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The Function and Purpose of a Service

a system's behaviors signals it's real purpose


Dogmatism describes the case when our understanding of reality is viewed primarily through the lens of theory. Pragmatism has been reduced in common usage as a synonym of practical, but here we intend the tradition meaning of the adoption of observation as a first class partner to theory.

Attempting to understand the real function and purpose of a system from a requirements document or stakeholders narrative alone often leaves us blind to essential attributes. What we choose to include from the world of experience and observation to augment our understanding of what’s needed is important. Pragmatism in process modeling strikes a balance between what we said we wanted, and what we’re actually doing .


The Circumstances of Time and Place

In the end, the idea of services is just a mental model of how stuff gets done, typically modeled as a series of steps with boundaries delimited where work is handed in, and ends when the objective is realized (or abandoned). Each step is a key waypoint on the road toward some definite objective.

Being a mental model, there is no single definite solution. The “right” model of a service is one that produces value for the business under the current circumstances of time and place.


The Function and Purpose of a Service

As we model process steps with precision and detail, analyze the sources of work, the progression of events and other dimensions of the work, the very process of decomposition and analysis tend to lead us farther away from remembering the goal.

Breaking process down into components by analysis is necessary, but it has its limitations. A flow diagram is unlikely to be a faithful model of a system; it’s only a model. Reality is likely to turn out to be more subtle, open, networked and complex.

When we begin to imagine the service as a virtual machine from end-to-end, and know it well enough to set the whole thing in motion in the mind, a working functional mental model, then we are ready to think about what the aim of it all really is.

The least obvious part of the system: its function and purpose, is often the most critical determinate of the system’s behaviors.

— Majid Iqbal


System's Behaviors Signal Purpose

When we take a step back, we’re likely to discover that the whole is more than the sum of the parts. The behaviors observed when looking at the system from the outside are different from the analytical perspective. An outside vantage is necessary to understand a service’s essential purpose.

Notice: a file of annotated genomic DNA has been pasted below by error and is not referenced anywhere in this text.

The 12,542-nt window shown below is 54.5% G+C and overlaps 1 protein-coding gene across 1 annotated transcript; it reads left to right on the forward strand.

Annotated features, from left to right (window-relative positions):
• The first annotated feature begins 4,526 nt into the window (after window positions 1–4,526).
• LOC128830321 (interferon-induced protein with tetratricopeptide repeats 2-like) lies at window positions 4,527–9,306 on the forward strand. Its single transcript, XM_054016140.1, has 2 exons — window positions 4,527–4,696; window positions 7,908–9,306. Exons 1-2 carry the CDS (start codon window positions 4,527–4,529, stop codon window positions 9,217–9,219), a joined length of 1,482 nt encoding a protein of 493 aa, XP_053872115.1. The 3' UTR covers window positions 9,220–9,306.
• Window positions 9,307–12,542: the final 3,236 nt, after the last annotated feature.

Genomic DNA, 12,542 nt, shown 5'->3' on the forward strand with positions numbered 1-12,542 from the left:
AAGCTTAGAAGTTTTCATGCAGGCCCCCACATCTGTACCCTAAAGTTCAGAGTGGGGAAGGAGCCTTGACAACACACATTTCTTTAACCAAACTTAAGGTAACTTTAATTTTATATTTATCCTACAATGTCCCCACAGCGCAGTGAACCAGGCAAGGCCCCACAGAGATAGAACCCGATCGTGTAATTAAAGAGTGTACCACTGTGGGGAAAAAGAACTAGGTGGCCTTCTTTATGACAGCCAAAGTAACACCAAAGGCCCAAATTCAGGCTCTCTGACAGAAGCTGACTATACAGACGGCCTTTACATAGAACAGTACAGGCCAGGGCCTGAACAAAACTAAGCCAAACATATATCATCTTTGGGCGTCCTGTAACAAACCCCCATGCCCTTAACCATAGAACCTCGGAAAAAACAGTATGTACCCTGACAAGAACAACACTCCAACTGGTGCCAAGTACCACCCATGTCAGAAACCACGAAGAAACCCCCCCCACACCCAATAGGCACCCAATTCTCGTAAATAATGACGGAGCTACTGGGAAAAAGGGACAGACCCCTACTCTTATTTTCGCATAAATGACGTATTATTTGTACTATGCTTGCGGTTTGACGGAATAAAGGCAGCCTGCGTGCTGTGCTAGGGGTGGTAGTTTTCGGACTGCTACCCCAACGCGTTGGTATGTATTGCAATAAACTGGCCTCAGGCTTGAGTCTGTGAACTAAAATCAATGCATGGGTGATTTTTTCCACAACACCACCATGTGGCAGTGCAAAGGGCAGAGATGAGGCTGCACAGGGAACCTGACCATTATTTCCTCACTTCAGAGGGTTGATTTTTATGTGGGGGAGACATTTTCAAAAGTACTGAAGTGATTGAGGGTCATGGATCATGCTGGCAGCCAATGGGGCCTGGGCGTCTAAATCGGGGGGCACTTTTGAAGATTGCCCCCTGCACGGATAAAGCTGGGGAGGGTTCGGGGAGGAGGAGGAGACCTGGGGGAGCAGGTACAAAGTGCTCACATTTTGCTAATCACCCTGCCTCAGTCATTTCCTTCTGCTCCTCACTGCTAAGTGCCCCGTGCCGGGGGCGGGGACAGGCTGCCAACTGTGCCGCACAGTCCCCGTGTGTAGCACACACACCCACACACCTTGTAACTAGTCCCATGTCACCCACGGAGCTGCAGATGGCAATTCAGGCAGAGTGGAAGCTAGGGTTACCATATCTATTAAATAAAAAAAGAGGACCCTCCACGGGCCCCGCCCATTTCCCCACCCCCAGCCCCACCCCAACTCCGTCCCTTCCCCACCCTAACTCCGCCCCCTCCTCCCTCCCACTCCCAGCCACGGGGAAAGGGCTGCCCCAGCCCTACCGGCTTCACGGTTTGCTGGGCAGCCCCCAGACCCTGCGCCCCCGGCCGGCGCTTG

If we had all the parts of a car laid out on workbenches in a shop, we could analyze each component in detail, and study how the pieces fit together. We could work out dependencies and what the assembly sequence might be, the farther we become enmeshed in the web of dependencies, the more susceptible we are to loosing sight of the actual function and purpose of the work.

A car might be described as a system to carefully control a sequence of explosions in a confined space such that the force of the explosion can be converted mechanically into the directed motion of a large mass.

But for me, the purpose of a car is so we can go shopping or pick the kids up from school, to get to the hospital in an emergency, or to go on a once-in-a-lifetime adventure to the Grand Canyon.

The worms-eye-view of services we build through analysis is a natural result of drilling down into detail. The bird’s eye view is needed as well, so that we can see services in the context of the their actual function and purpose. A lot of our troubles come from the tension between the inside and outside view of the service. The service specification is a venue for sorting out these concerns.


In order for there to be an outside view, there needs to be some delimiter; some line marking the perimeter. The next section develops the role of establishing Service Boundaries.


Bibliography

Adapt — Why Success Always Starts with Failure  by Tim Harford
Thinking in Systems  by Donella Meadows
Thinking In Services: Encoding and Expressing Strategy through Design  by Majid Iqbal


Photo Credits

unsplash-logo Ant Rozetsky — "Steel Mill"


Michael Godeck

Let's agree to define productivity in terms of throughput. We can debate the meaning of productivity in terms of additional measurements of the business value of delivered work, but as Eliyahu Goldratt pointed out in his critique of the Balanced Scorecard, there is a virtue in simplicity. Throughput doesn’t answer all our questions about business value, but it is a sufficient metric for the context of evaluating the relationship of practices with productivity.